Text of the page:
This was the scene at North Dakota’s only abortion facility on Wednesday — abortion day.
Along with the regulars, there was a large group of young people keeping watch and singing the Divine Mercy Chaplet. Their presence seemed a powerful statement of where the pro-life movement is heading, with more and more fresh-looking faces among us. In other words, far from dwindling, we’re gaining momentum.
Last week, I wrote about my decision to start hanging out at the sidewalk in front of the abortion facility here in Fargo, ND, to pray and, when possible, talk to the girls and women and their significant others entering the clinic. It’s an effort that is sort of a last-ditch approach, but if one child is saved, if one mother’s soul is kept from being wounded, the effort is worthy of my time.
A few readers called me “courageous” after learning about my new, bolder stance. But I have to be honest. This latest step, like all the others, was part of a process. It’s taken me years to feel comfortable about being on the front lines of this battle. And even now, I approach my new place on the sidewalk with a measure of hesitancy. That said, my conviction about being more active is growing, and my timidity diminishing as I consider what is at stake, and how my silence and absence on the sidewalk will most certainly ensure nothing will change.
So how did I get from there, a college student absorbed in the pro-choice environment, tohere, a wife and mother of five firmly planted in the pro-life camp?
Here are the five major steps that led me to the front lines of the prolife movement:
1. Becoming a mother. Though I was already starting to come around to the pro-life side prior to motherhood, experiencing the process of co-creation, carrying that life within me and working hard to make sure it was sustained and brought into the world really did change everything. And once my firstborn was in my life, I could no longer look at any topic with the same eyes as in my pre-mothering years. A thought became a flesh and blood reality. The profundity of this was transforming.
2. Losing a child. Miscarrying my third child, Gabriel, in 1999 gave me an even greater appreciation for life than I’d known before that loss. When my little one prematurely left this world, even before I’d been able to meet him, I allowed myself the truly feel the heaviness of empty arms, and I realized even more how precious it is to be gifted with mothering. Discovering I was pregnant three months later brought my world to life again, gave me a burst of renewed gratitude and appreciation for life.
3. Meeting post-abortive women who had lived to regret their decision to kill their children. Listening to a panel of women two years ago who had moved through the grief of killing their children, and all of the implications that had been introduced to their lives as a result of that decision, was a life-changing experience. Up until that point, I’d never really heard anybody talk about abortion in such an open way; not their own abortion anyway. The courage of these women to publicly shareÂ their experiences lit a flame within my heart that was previously quelled due to lack of knowledge, limited experience and ignorance. Boy did those gals set me straight on the spiritual warfare taking place at each and every abortion facility. They also reminded me of what post-abortive women need: love, healing and forgiveness.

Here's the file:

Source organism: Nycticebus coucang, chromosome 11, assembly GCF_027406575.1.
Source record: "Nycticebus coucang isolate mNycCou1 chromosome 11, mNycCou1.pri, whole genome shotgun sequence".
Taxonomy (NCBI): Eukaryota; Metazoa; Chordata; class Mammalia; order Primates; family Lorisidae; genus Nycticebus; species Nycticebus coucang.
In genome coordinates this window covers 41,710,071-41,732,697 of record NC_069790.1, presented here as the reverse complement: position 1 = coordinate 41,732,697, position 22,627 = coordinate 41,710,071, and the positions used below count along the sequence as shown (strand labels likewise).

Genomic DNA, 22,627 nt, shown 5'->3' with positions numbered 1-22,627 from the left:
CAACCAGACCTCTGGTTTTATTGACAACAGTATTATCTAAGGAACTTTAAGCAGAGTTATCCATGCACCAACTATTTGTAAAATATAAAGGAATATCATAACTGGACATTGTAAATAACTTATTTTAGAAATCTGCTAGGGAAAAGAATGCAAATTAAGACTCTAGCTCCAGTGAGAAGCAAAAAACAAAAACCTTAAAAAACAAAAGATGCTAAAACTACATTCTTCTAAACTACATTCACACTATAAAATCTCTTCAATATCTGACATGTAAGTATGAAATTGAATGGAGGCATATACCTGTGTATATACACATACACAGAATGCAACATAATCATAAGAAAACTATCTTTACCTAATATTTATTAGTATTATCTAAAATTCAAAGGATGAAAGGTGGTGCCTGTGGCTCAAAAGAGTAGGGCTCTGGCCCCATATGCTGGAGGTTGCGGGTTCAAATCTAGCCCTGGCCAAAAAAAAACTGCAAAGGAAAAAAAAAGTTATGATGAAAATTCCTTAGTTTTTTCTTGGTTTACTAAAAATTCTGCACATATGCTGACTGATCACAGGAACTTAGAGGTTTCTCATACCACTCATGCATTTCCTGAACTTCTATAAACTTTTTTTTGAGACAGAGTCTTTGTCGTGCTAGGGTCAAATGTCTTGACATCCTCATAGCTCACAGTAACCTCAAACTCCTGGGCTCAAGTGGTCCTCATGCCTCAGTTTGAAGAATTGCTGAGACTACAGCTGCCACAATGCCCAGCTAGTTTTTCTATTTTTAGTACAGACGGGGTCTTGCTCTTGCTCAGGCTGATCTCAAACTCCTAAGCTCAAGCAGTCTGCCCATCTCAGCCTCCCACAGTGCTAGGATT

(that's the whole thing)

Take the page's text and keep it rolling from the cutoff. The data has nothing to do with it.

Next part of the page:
4. Meeting Abby Johnson and reading her book, Unplanned. These two events are what really gave me the courage and fortitude to take up this cause in a more direct way. If Abby, a staunch pro-choice abortion-facility manager, could change, then anyone could. Along with her public witness, otherÂ crossings through the years have influenced me. I still remember what someone said to me when I was midway through my first pregnancy: “That little child within you is as much a human being now as he will be when he’s an adult person.” The words of this blue-collar man who looked at life in a very matter-of-fact sort of way struck me then and stayed with me all these years, continuing to impact me.
5. Recognizing the protective mantle around me. I’m not being overly naive here. I realize that when one enters a spiritual war zone, one is taking a risk. But staying near God in these last years, including by regularly partaking in the Sacraments and meeting with a spiritual director, has helped remove my fears. Reminding myself that the Giver of Life will always be on the side of life, I have felt more and more assured I have ample spiritual protection, and that I needn’t let fear keep me from moving into the heart of the battle. God will provide the spiritual armor. My main job is to simply be present. After all, Christ is the head, we are the body. He is in charge, but it is our legs that must do the walking, our arms that must do the embracing.
Again, this journey has not come in one fell swoop, but through a series of small (and sometimes very subtle) steps that have helped inch me closer and closer to the entrance of the place where babies enter but don’t exit, and mothers (and fathers) leave with a scar on their souls.
I’m still not exactly certain what God has in mind for me in this calling. All I know at this point is that I need to show up.
Q4U: Where have you found yourself unexpectedly showing up this summer?
Copyright 2011 Roxane Salonen
About the Author
Roxane B. Salonen, a wife and mother of five from Fargo, N.D., is an award-winning children’s author and freelance writer who also enjoys Catholic radio hosting and speaking. Roxane co-authored former Planned Parenthood manager Ramona Trevino’s memoir, Redeemed by Grace. Her work is featured on "Peace Garden Passage" at her website, roxanesalonen.com